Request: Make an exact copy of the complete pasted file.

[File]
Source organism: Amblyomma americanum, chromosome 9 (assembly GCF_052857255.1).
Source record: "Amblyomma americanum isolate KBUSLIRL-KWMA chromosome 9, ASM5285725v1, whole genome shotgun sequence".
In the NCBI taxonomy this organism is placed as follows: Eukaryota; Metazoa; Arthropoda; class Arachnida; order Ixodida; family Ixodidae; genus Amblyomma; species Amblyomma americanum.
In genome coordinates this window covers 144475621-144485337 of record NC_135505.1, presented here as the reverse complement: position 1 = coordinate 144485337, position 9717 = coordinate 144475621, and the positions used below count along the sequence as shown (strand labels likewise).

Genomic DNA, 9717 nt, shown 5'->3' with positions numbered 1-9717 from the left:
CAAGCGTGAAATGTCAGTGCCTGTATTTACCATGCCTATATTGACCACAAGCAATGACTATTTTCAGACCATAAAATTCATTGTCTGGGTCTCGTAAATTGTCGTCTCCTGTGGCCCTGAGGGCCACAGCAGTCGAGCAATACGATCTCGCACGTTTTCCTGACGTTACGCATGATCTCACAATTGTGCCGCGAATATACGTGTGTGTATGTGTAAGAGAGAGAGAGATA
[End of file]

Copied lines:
Source organism: Amblyomma americanum, chromosome 9 (assembly GCF_052857255.1).
Source record: "Amblyomma americanum isolate KBUSLIRL-KWMA chromosome 9, ASM5285725v1, whole genome shotgun sequence".
In the NCBI taxonomy this organism is placed as follows: Eukaryota; Metazoa; Arthropoda; class Arachnida; order Ixodida; family Ixodidae; genus Amblyomma; species Amblyomma americanum.
In genome coordinates this window covers 144475621-144485337 of record NC_135505.1, presented here as the reverse complement: position 1 = coordinate 144485337, position 9717 = coordinate 144475621, and the positions used below count along the sequence as shown (strand labels likewise).

Genomic DNA, 9717 nt, shown 5'->3' with positions numbered 1-9717 from the left:
CAAGCGTGAAATGTCAGTGCCTGTATTTACCATGCCTATATTGACCACAAGCAATGACTATTTTCAGACCATAAAATTCATTGTCTGGGTCTCGTAAATTGTCGTCTCCTGTGGCCCTGAGGGCCACAGCAGTCGAGCAATACGATCTCGCACGTTTTCCTGACGTTACGCATGATCTCACAATTGTGCCGCGAATATACGTGTGTGTATGTGTAAGAGAGAGAGAGATA